The bonus game was played into two rounds. The first round was exactly like the 60's Joker, where the couple would spin the wheel and three prizes would come up. The couple could then choose to keep those prizes or spin again. However, the couple would be required to take the results of the third spin no matter what if they refused the first two. In this episode, the couple won a tandem bicycle, a sailboat and a hot dog. For the second round, three honeymoon destinations were revealed, one for each of the wheel windows. The couple simply chose a window and won that trip, although they did not have knowledge of what three destinations were available.

Ninety minutes is just waaaaaay too long for a game show. And it's really not good when most of the game isn't good. The only tolerable part of the game was the 'Joker' portion, and it was still a weak game with poor question writing (way too many bad puns and poor attempts at humor). Jim McKrell did a fine job here with a poor game, it's always surprising to me that he didn't get more work. In either an attempt to sell the game to a wider public or just recoup some costs, the full 90 minute version was sent out to syndication in the summer of 1971, appearing on the Metromedia-owned stations plus some others.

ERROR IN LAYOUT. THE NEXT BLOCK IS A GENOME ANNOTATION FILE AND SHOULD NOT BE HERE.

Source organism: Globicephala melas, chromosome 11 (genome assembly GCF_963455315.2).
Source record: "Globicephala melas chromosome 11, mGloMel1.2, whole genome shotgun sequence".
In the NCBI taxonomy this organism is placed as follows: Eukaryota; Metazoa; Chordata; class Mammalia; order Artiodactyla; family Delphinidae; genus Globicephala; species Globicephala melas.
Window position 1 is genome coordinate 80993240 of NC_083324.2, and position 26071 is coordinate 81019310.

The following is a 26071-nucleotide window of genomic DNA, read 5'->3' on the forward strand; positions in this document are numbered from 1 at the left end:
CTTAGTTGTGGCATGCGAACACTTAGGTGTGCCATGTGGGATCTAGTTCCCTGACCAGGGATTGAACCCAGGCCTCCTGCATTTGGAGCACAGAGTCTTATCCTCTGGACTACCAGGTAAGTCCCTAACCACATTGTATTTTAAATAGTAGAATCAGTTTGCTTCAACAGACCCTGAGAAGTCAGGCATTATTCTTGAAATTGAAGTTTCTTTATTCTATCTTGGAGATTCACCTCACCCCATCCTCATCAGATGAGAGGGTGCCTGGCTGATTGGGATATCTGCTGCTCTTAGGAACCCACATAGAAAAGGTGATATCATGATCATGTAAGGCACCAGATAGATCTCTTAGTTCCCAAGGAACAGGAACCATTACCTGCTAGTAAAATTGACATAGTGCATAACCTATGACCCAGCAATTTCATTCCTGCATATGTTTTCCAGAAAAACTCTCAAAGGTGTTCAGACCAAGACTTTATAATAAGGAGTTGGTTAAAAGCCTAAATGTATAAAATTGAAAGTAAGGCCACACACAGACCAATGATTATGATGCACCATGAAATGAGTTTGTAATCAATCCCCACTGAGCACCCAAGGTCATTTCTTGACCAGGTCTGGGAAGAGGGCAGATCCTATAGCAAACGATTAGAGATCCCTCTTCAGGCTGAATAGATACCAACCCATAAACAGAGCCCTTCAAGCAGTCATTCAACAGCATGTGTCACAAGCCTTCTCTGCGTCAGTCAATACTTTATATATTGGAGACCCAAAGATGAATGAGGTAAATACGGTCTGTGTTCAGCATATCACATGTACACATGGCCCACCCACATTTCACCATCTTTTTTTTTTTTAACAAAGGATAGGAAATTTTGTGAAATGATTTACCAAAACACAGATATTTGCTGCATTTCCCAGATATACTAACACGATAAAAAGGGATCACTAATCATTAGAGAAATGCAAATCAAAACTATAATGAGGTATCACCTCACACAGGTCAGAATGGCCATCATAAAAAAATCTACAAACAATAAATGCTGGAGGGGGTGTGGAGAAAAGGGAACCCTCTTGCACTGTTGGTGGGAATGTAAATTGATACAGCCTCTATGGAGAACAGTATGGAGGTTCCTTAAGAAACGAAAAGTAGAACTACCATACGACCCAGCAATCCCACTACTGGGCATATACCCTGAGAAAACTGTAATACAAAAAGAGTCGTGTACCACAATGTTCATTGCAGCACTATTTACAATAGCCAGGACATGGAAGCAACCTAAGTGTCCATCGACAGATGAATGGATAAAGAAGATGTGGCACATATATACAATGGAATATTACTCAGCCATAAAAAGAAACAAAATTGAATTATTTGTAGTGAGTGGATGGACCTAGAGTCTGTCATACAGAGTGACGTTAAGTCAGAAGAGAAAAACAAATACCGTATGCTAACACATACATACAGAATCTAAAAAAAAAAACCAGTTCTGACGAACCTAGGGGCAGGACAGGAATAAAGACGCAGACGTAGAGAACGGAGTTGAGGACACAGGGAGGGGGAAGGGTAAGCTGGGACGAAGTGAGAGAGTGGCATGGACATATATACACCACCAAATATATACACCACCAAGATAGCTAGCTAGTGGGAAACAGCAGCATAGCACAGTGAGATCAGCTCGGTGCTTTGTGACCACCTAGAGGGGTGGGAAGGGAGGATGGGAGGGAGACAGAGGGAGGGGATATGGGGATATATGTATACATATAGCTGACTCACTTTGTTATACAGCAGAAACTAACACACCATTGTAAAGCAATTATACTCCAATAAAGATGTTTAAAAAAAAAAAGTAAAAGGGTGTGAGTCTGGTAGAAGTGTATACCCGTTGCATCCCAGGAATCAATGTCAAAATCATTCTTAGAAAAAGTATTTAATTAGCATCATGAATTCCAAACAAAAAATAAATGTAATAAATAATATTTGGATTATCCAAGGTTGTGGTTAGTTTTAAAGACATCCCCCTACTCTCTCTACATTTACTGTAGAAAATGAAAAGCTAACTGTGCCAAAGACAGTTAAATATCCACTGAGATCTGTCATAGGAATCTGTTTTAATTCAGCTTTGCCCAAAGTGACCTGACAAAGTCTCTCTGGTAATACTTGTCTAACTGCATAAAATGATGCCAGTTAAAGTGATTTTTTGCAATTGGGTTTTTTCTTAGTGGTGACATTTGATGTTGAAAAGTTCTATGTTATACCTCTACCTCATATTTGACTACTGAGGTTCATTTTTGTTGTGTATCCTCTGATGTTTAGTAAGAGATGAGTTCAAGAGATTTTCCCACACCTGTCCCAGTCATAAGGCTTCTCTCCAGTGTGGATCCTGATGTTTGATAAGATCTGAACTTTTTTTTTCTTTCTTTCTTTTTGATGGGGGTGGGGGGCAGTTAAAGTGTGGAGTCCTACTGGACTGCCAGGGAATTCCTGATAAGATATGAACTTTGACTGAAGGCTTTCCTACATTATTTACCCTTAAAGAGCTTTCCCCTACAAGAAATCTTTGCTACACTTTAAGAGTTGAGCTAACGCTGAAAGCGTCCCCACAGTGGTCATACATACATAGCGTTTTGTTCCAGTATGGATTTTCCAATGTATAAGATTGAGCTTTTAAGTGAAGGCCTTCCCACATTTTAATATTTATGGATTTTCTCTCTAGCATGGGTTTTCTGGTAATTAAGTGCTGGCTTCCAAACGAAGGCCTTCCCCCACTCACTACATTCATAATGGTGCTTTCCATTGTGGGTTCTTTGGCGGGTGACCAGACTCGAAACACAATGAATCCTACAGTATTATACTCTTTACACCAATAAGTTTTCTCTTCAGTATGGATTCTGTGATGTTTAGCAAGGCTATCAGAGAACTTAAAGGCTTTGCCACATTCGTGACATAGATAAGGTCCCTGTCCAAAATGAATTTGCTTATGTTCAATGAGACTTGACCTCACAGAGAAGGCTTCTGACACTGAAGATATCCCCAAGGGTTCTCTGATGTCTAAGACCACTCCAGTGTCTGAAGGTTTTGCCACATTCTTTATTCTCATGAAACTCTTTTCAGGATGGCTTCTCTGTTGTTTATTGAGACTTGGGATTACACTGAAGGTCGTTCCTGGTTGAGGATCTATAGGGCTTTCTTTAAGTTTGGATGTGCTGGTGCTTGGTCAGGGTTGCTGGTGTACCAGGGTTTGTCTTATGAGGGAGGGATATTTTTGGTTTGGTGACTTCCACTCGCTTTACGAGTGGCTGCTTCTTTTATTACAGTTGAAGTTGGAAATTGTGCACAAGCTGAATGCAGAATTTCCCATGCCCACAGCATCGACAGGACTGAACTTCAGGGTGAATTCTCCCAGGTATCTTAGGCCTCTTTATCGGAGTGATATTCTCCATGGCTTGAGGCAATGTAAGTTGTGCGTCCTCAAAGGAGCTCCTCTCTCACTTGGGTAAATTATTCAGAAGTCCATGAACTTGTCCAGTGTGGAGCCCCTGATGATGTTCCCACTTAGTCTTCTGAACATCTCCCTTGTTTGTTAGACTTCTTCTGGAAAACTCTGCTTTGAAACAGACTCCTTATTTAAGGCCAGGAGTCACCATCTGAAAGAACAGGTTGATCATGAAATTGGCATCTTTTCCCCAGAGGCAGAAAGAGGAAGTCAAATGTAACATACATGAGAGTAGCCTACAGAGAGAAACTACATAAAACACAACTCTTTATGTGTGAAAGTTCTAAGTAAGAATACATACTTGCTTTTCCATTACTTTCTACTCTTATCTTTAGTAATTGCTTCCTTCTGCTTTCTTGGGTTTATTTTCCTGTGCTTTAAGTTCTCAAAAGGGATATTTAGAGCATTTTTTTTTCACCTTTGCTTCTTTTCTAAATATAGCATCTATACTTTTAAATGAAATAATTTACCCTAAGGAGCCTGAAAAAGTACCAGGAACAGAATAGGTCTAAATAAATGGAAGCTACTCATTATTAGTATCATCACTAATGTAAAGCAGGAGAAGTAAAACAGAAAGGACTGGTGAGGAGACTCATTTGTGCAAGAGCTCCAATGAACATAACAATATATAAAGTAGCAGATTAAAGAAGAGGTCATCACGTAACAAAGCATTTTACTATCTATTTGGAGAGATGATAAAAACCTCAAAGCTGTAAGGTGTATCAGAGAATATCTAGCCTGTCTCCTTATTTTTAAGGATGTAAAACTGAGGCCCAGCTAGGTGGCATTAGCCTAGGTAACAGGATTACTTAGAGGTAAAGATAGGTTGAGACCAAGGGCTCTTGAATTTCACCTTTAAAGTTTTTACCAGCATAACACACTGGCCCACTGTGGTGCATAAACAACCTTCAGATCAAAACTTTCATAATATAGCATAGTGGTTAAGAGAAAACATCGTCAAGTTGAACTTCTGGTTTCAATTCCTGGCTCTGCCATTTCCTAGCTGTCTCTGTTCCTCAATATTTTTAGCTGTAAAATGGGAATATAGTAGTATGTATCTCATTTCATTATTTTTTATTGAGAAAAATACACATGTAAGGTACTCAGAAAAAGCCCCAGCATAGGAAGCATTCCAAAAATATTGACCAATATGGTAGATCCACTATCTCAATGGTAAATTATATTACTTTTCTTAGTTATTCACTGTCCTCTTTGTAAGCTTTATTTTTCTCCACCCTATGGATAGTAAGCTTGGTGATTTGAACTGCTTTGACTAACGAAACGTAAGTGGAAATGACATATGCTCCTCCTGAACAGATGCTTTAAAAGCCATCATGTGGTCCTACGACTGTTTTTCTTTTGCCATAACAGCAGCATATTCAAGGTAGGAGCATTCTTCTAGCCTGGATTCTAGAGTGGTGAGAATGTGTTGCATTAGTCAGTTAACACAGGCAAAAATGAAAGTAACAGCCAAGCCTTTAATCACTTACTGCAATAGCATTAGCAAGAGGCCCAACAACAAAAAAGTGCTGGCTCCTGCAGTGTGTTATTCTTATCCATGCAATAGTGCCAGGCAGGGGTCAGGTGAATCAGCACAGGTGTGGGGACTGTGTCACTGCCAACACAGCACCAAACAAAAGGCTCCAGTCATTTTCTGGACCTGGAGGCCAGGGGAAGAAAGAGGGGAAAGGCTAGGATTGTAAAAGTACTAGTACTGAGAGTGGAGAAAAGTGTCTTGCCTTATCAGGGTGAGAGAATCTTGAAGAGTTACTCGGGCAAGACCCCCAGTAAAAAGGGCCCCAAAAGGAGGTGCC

Jack Barry, stretching the definition of 'superb'.

The six competing couples.

Host Jim McKrell and the logo.

Bob Crane, wondering why Dawson isn't doing this.

Jaye P. Morgan, wishing for a gong.

Edmund G. Brown, cursing the name of Ronald Reagan.

Marc Copage, getting ready to board the obscurity train.

And your waiter, Don Drysdale.

A set of round 2 players.

The result of a spin.

A round 3 spin.

Yes, you're right, so you lose 30 dollars.

You could win a bassinet, sausage and a clock.

This pilot has been viewed 5603 times since October 6, 2008 and was last modified on Dec 12, 2009 14:46 ET